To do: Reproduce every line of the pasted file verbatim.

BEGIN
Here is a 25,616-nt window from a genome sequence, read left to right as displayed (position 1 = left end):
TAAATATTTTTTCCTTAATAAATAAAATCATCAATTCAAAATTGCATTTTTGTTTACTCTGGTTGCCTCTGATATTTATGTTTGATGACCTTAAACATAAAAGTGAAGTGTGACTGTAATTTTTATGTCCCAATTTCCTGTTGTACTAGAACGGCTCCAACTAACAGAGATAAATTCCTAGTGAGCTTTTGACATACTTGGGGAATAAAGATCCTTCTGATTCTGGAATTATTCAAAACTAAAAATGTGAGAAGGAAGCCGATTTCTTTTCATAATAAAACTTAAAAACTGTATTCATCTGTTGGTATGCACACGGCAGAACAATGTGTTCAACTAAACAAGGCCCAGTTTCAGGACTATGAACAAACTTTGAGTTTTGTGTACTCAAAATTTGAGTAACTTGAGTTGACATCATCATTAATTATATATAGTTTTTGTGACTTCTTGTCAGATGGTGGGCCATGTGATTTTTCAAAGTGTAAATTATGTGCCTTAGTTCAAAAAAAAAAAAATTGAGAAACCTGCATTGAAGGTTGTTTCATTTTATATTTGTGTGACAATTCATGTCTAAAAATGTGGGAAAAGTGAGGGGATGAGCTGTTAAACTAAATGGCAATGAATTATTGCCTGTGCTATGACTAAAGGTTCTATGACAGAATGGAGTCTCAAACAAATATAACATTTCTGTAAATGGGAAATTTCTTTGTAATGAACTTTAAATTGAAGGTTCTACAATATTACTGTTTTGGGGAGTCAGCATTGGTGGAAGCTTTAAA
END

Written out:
Here is a 25,616-nt window from a genome sequence, read left to right as displayed (position 1 = left end):
TAAATATTTTTTCCTTAATAAATAAAATCATCAATTCAAAATTGCATTTTTGTTTACTCTGGTTGCCTCTGATATTTATGTTTGATGACCTTAAACATAAAAGTGAAGTGTGACTGTAATTTTTATGTCCCAATTTCCTGTTGTACTAGAACGGCTCCAACTAACAGAGATAAATTCCTAGTGAGCTTTTGACATACTTGGGGAATAAAGATCCTTCTGATTCTGGAATTATTCAAAACTAAAAATGTGAGAAGGAAGCCGATTTCTTTTCATAATAAAACTTAAAAACTGTATTCATCTGTTGGTATGCACACGGCAGAACAATGTGTTCAACTAAACAAGGCCCAGTTTCAGGACTATGAACAAACTTTGAGTTTTGTGTACTCAAAATTTGAGTAACTTGAGTTGACATCATCATTAATTATATATAGTTTTTGTGACTTCTTGTCAGATGGTGGGCCATGTGATTTTTCAAAGTGTAAATTATGTGCCTTAGTTCAAAAAAAAAAAAATTGAGAAACCTGCATTGAAGGTTGTTTCATTTTATATTTGTGTGACAATTCATGTCTAAAAATGTGGGAAAAGTGAGGGGATGAGCTGTTAAACTAAATGGCAATGAATTATTGCCTGTGCTATGACTAAAGGTTCTATGACAGAATGGAGTCTCAAACAAATATAACATTTCTGTAAATGGGAAATTTCTTTGTAATGAACTTTAAATTGAAGGTTCTACAATATTACTGTTTTGGGGAGTCAGCATTGGTGGAAGCTTTAAA